What is the value of degrees and why do we need them? And how might micro-credentials, shorter bite-sized "bits" of learning, better meet employer and student needs?
These questions have been the subject of media scrutiny and public discussion over recent days.
Kicked off by a group of New Zealand's major employers publicly declaring they want to hire workers without qualifications, the comments have thrown down a gauntlet to existing providers, including universities.
The urgent demand for "contemporary knowledge", a shortage of workers and the need to fill critical skills gaps means, the employers argue, that businesses simply cannot afford to wait for students to complete degrees.
I suspect that universities would agree that degree learning has its place, but there is also room for shorter, more portable chunks of learning, especially in technical subjects and applied education.
Not all jobs require a university degree and we should be open to a "horses for courses" approach.
This is not arguing for any sort of elitism with regards to a university education, but it is recognising that we need to embrace - not deflect - new, disruptive opportunities to extend the opportunities for school-leavers and mature learners alike to realise their potential through a life-changing learning experience.
University qualifications have value and will continue to hold value. Preparing students for their lives as citizens, as well as for future careers, delivers huge benefits to our communities.
And there is good data to back this up. A Universities New Zealand study undertaken in 2016 found that just two years out from graduation, close to 80 per cent of graduates said that getting a degree had been worth the effort, time and cost involved.
After just two years in the workforce, university graduates had a median income of $40,000-$50,000 per annum, which compares well with the median annual income of all those in paid employment of $44,000 - and better than the overall 25-29 age group median of $37,440.
Moreover, graduates ranked the benefits of a university education in the following order: personal development, obtaining employment and career development.
Not only did the study show very low unemployment rates among New Zealand graduates, other international surveys (including those undertaken in New Zealand) clearly demonstrate that a university education is associated with a range of benefits for families and communities, including reducing labour market inequalities and increasing civic participation.
Lest this sound too self-serving or defensive (of course, you might say, universities are bound defend their patch), we too want to welcome new ways of engaging with students and responding to industry and employer needs.
We also want to do this in a way that is compatible with our core mission of advancing learning, developing intellectual independence, delivering research-informed teaching, meeting international standards of research and teaching and, significantly, maintaining our key role as critic and conscience of society.
But the challenge of industry does pose the question: to what extent is our current tertiary system provider-led, as opposed to responding directly to industry and student needs? And are tertiary institutions (universities in particular) too focused on telling students what they need, rather than tailoring our offerings to meet market demands?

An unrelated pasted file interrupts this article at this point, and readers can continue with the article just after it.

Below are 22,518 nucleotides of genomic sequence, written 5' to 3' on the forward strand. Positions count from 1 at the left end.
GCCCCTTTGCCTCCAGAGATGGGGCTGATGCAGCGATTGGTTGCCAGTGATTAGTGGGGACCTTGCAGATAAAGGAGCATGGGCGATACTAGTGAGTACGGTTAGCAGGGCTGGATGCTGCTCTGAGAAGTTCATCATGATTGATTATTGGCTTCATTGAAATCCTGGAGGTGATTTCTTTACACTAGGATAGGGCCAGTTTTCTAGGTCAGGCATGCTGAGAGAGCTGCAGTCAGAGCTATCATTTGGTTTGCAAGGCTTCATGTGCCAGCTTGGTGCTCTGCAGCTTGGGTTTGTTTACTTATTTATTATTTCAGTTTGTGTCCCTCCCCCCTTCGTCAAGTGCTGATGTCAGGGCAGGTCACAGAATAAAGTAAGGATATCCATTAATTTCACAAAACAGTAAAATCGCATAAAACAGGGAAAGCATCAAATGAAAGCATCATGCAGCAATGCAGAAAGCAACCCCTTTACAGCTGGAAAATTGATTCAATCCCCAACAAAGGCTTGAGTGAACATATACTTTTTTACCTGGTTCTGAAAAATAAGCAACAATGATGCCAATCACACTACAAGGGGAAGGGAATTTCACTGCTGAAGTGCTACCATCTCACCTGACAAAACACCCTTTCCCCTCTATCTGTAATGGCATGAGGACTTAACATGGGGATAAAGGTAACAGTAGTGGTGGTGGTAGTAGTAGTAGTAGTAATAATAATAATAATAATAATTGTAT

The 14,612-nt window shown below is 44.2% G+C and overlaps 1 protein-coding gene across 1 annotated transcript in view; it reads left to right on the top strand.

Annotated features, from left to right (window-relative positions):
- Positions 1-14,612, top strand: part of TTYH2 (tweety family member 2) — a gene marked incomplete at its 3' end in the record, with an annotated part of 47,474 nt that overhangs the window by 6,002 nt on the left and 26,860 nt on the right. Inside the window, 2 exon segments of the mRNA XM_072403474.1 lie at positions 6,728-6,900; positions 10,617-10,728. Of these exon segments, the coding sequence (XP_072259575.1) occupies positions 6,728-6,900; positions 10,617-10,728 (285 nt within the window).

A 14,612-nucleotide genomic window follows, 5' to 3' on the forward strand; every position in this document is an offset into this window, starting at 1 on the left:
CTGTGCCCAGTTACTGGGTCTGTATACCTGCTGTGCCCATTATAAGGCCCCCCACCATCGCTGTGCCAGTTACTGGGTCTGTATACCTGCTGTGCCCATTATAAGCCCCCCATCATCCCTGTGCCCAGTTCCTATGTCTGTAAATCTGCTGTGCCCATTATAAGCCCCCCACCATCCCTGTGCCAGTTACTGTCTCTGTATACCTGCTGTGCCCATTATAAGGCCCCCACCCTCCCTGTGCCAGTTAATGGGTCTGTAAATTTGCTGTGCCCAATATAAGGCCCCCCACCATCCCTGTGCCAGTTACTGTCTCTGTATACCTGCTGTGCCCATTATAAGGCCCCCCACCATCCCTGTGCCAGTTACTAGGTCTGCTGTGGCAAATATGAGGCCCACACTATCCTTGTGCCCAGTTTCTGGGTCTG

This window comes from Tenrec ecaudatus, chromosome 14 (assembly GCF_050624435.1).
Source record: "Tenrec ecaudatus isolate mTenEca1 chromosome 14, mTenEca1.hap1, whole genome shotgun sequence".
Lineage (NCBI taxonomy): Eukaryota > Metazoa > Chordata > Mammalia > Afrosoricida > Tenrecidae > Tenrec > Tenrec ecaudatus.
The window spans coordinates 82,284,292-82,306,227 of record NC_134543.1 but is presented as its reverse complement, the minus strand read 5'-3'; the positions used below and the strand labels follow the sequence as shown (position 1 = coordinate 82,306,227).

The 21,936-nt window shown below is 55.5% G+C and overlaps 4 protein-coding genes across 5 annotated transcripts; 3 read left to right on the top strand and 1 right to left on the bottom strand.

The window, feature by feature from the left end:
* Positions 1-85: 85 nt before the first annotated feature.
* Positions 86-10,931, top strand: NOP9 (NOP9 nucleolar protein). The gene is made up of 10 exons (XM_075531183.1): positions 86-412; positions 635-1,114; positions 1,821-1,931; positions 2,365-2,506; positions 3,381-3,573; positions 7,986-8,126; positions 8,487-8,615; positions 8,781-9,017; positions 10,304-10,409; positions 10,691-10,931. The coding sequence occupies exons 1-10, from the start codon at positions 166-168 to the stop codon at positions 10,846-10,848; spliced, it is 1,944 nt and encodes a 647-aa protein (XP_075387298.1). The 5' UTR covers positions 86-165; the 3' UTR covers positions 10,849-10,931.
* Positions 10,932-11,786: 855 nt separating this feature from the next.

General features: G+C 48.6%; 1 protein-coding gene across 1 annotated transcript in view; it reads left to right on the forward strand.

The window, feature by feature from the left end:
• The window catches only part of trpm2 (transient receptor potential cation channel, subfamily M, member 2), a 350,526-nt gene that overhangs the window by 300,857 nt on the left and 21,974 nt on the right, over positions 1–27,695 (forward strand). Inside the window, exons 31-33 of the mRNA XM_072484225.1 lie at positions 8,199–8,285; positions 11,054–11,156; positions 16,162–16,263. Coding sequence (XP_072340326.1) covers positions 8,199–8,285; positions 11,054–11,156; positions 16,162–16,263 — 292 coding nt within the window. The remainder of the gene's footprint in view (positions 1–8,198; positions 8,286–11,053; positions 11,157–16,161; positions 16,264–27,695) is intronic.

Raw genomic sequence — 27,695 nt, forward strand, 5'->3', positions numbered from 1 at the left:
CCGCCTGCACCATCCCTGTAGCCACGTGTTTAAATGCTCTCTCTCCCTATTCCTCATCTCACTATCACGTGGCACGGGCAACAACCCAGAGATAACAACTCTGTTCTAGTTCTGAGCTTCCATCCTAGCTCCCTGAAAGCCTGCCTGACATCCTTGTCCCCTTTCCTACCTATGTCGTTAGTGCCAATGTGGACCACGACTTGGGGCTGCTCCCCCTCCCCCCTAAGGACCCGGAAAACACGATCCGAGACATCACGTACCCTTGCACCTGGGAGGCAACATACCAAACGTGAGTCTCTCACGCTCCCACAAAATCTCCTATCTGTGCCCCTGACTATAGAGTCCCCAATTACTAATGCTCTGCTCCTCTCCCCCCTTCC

So, here's the rub: universities are distinctive precisely because the teaching they offer is informed by research.
That is what makes them different from other public and private providers. The "teaching-research" nexus is mandated in the Education Act 1989. Responding to market demands is one thing but marrying this with research intensity is another.
This is the tension - the balancing act - that universities face. It means universities are at a critical transition point.
On one hand, their teaching must be informed by pure and applied research, with internal processes that respect the value of collegial academic decision-making and principles such as academic freedom; on the other they are measured and funded on the basis of discrete performance measures, such as the rate and pace of student completions, meeting Government-identified areas of need, and responding quickly to student demand.
Speed (or lack of it) is a real issue and the current policy settings and approval processes do not always allow for swift decision-making. We often say to ourselves that we're in the business of preparing students for jobs that don't yet exist, yet we are all still figuring out what those jobs might be.
An emphasis on domain knowledge and mastery of content is still important, vital and critical in key professions, but increasingly the so-called "soft" skills - the ability to communicate, to work in teams, to demonstrate cultural and digital literacy - are going to be a crucial complement to the type of knowledge that we are in the business of sharing, creating and discovering with students.
So, it is not an either/or situation. In my view, universities should not be defensive about talk of micro-credentials; nor should we - in a kneejerk response - immediately leap to unbundle the structure of our current qualifications to join the micro-credential bandwagon.
There is a place for extended study over a three-year (or longer) period that provides content knowledge and the ability to develop as an independent learner.
New Zealand tertiary education performs extremely well on the international stage and we need to keep in mind the international "currency" of our degree programmes. But there is also room for other, more differentiated, learning opportunities. Universities have something to bring to the table in this regard.
* Professor Giselle Byrnes is assistant vice-chancellor research, academic and enterprise at Massey University.